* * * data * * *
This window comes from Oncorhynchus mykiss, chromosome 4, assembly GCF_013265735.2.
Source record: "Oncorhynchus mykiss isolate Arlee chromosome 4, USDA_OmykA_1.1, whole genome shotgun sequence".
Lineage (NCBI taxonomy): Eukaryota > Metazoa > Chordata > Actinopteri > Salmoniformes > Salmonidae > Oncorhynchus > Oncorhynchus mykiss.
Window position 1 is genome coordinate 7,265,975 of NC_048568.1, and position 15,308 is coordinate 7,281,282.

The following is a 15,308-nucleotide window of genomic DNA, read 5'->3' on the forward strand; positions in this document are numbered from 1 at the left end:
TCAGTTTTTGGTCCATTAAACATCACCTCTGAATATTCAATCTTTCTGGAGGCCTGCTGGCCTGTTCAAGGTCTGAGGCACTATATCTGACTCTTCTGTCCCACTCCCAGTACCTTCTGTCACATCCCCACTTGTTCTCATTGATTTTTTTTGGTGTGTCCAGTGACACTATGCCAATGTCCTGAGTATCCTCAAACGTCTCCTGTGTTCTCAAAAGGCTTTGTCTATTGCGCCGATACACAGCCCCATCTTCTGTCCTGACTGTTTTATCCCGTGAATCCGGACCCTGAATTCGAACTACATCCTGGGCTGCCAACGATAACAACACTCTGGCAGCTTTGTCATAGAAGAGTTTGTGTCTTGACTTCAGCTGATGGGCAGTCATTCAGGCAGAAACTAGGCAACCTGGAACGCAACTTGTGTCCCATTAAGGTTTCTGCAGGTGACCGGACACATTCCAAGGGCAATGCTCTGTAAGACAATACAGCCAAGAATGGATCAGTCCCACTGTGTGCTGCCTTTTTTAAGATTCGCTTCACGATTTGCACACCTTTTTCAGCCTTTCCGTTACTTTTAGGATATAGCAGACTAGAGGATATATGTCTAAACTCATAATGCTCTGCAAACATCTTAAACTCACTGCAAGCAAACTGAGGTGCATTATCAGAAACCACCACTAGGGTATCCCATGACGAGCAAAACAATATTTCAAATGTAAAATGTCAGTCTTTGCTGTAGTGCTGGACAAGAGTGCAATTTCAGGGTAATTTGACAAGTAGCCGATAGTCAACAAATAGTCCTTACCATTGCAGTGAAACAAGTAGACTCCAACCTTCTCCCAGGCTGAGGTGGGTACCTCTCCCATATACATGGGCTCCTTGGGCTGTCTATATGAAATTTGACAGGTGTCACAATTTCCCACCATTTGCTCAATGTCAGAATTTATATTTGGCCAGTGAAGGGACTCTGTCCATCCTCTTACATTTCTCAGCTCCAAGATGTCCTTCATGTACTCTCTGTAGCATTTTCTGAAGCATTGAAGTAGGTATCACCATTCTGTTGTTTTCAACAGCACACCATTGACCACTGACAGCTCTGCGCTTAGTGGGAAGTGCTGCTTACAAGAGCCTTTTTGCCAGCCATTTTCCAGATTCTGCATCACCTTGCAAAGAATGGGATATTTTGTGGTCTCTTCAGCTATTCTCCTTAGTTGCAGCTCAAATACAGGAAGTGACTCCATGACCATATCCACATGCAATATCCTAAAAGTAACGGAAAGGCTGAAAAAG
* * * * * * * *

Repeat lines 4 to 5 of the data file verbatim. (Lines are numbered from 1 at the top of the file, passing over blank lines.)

Window position 1 is genome coordinate 7,265,975 of NC_048568.1, and position 15,308 is coordinate 7,281,282.

The following is a 15,308-nucleotide window of genomic DNA, read 5'->3' on the forward strand; positions in this document are numbered from 1 at the left end: